As for the local thing...we actually have a "movememt" starting here in which local businesses will accept special "dollars" that are purchased/printed/used here in the area. Kinda like Monopoly money, but real, somehow.

(I really need to start paying better attention to the evening news.)

But yes, to answer your question, we try to shop with local merchants too!

Anonymous said...

Well I try and support local business when I can but I too find problems sometimes with their "business sense"-or really lack of sense.

It is also difficult when, if you are even lucky enough to have a store, that they actually might even have anything you want. I too have pointed out things to my LNS (which in her defense she is really a framing shop with a little cross stitch stuff thrown in)things that are lighting it up online, and generating a lot of buzz. I feel as a storeowner, get me excited about what is out there, not the other way around all the time. If it is in the shop I am more likely to buy it...if it is not in the shop...well I am not buying anything.

But here is my issue with the whole local movement. If I have no options or my online option is better (more choices, able to to order from other distributors, more capital to order against)...why should I feel guilty about ordering online?

In many cases the people we are ordering online from are other LNS to someone else-just not local to me-they are an ONS to me. I often order from a shop in Michigan where I used to live. Did I even visit that store? No, it was on the other side of the state from me. But I can get things there I can't get locally here-she would have them in stock ready to go. Is it a big corporation? No it is a local shop owned by regular folks like me. But I am making the choice that while I can order those products from other ONS, I'll order from a store in a place were the economy needs any help they can get.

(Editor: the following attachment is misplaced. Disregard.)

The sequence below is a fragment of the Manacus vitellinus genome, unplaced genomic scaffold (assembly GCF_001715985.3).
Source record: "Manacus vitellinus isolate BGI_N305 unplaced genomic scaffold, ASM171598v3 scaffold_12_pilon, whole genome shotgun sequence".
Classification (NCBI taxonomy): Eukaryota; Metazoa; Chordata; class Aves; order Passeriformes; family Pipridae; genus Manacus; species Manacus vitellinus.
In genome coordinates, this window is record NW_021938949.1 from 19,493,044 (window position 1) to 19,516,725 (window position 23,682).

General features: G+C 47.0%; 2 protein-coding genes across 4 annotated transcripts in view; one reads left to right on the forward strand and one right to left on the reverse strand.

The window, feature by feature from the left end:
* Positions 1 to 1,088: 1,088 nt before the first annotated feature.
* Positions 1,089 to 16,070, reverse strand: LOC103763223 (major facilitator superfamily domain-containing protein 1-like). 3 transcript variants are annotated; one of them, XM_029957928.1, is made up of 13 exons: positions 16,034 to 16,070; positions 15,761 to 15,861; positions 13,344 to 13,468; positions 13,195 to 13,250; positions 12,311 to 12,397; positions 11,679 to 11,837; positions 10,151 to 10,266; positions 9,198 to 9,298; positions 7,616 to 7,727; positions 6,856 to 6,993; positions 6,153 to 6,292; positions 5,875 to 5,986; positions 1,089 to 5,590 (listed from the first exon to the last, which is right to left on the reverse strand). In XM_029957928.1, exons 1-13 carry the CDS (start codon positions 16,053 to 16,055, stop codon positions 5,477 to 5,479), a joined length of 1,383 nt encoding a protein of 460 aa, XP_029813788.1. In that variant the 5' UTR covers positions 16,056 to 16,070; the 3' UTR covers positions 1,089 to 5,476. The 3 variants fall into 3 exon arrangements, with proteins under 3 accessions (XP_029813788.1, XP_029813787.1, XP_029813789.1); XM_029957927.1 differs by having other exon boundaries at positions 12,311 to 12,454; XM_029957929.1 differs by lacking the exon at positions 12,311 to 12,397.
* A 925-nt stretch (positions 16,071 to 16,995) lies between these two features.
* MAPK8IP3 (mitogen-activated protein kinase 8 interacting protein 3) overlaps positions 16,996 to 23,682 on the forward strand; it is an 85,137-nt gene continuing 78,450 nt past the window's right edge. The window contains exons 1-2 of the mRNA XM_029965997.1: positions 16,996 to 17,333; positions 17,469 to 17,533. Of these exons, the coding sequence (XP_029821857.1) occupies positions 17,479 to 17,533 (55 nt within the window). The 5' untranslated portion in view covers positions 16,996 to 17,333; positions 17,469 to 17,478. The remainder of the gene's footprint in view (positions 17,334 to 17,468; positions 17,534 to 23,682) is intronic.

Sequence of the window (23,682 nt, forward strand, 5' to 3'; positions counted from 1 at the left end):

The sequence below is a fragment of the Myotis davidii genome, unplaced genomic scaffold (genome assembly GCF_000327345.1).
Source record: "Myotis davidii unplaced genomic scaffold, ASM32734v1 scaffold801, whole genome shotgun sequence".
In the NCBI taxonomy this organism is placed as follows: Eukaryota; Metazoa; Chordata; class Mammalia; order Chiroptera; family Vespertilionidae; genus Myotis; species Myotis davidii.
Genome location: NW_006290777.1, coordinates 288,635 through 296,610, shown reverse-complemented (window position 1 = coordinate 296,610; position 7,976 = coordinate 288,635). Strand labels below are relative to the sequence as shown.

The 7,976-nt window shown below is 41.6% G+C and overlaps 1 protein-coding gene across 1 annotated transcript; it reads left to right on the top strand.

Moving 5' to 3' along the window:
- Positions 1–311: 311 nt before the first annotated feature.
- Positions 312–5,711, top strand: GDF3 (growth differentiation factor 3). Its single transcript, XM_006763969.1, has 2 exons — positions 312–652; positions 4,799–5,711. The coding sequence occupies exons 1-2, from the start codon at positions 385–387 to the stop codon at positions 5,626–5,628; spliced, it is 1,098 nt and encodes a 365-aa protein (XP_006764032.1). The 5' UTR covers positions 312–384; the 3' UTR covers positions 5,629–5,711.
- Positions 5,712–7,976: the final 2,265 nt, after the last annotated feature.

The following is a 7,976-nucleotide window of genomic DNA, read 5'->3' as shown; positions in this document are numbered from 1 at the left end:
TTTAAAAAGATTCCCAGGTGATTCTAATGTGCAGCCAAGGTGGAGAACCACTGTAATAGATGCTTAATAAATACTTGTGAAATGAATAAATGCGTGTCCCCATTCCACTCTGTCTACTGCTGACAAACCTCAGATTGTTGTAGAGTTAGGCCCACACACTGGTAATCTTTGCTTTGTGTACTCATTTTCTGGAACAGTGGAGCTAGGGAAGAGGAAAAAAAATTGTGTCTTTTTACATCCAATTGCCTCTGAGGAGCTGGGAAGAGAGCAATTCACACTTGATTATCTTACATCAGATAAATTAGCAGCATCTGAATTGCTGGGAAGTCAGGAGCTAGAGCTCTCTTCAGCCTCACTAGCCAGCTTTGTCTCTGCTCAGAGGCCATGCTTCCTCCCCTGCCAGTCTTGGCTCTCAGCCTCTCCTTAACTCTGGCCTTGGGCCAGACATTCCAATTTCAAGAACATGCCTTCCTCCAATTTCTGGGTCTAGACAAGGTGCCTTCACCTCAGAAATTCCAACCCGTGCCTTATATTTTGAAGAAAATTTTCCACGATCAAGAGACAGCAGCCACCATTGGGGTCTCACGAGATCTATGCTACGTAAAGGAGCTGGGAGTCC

You could argue the whole tax issue, but in my view, taxes are getting that other LNS/(ONS to me), by the workers the hire to handle my orders, their store, what business taxes they pay, etc. Just because I order from a store in Michigan, doesn't mean that others might not be ordering from other stores here in Florida, and I don't see this internet thing as a loss of taxes, it is just shifting them to other forms, and maybe to different states, but then the tap flows both ways.

Now large corporations are a whole different ball of wax, and I do think they drive local business out. But I also think local business doesn't do enough to fight back. Make me feel special and I can overlook price differences. But they often just don't get it. They have to think creative, and many can't do that.

Jennifer said...

I can attest to what a huge difference being known and greeted by name makes. The owner of my LNS knows who I am, and always provides me with great, friendly service, which makes me much more likely to consider purchasing things from her shop rather than ordering them online, even if they are slightly more expensive in the shop (usually I can justify the extra expense because I am saving on shipping)

But I also agree that small business owners, whether they want to or not, DO have to provide better service to their customers. Big box stores can get away with crappy service because of their lower prices, but part of what we pay a little extra for at local businesses is the service. A small business owner not willing to do a little extra - order something special, be a little more helpful / knowledgable about what they sell, etc., tends to end up reaping what they've sown.